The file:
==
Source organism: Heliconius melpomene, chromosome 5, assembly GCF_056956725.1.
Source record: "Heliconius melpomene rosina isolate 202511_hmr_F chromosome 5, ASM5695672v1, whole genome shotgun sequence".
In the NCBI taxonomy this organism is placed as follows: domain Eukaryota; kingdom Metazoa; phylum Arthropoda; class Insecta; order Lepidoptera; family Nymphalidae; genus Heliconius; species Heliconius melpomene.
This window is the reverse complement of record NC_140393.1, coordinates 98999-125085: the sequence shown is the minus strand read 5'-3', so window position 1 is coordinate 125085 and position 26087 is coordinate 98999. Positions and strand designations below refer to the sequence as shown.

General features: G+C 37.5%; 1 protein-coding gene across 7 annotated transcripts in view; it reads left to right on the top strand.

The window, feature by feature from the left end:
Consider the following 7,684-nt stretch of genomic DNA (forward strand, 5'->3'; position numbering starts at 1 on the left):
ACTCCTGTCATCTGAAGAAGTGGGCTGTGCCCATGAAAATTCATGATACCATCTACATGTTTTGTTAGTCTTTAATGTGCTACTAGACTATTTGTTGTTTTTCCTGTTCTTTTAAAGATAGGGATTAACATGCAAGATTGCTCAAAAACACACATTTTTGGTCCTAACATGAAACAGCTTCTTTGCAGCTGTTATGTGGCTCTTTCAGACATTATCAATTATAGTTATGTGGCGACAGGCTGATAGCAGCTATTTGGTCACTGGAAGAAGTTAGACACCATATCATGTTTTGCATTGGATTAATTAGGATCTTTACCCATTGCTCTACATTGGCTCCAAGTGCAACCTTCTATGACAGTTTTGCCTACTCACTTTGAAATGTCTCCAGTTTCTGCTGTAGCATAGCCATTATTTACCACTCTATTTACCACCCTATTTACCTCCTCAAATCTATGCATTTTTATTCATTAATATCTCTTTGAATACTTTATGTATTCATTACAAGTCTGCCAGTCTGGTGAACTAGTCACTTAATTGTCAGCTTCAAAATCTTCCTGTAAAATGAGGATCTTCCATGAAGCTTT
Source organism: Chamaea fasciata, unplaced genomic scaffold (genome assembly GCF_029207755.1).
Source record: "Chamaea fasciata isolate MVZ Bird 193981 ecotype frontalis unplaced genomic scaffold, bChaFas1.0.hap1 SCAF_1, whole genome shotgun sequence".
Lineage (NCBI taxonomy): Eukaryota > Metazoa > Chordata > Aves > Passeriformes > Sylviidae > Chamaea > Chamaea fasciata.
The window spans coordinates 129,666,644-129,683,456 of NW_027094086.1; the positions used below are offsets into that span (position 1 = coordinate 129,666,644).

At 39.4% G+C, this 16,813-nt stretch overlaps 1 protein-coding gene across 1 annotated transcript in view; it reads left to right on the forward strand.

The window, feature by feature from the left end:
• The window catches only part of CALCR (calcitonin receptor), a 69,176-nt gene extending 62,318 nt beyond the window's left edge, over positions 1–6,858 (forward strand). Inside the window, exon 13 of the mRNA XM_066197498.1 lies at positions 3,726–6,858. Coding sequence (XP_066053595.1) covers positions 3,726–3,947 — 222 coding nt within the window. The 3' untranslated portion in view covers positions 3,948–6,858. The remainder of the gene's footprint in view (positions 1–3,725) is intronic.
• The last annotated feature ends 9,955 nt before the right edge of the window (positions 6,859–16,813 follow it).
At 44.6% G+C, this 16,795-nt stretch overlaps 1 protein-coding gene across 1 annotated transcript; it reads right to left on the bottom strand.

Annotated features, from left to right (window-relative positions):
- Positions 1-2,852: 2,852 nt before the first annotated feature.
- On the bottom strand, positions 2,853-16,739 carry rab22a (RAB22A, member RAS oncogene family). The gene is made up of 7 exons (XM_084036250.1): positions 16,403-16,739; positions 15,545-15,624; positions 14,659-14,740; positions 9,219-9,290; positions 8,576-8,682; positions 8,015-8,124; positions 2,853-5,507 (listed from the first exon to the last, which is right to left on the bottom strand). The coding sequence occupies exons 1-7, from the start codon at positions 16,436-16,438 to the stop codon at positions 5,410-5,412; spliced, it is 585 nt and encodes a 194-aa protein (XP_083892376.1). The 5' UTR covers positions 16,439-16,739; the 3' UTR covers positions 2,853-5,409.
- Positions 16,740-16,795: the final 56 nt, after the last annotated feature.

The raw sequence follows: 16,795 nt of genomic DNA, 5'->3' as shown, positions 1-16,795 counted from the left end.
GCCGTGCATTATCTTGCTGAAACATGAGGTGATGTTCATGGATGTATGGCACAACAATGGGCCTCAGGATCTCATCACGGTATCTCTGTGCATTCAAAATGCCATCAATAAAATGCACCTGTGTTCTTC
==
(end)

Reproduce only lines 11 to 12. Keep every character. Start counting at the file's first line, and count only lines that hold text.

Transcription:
Lineage (NCBI taxonomy): Eukaryota > Metazoa > Chordata > Aves > Passeriformes > Sylviidae > Chamaea > Chamaea fasciata.
The window spans coordinates 129,666,644-129,683,456 of NW_027094086.1; the positions used below are offsets into that span (position 1 = coordinate 129,666,644).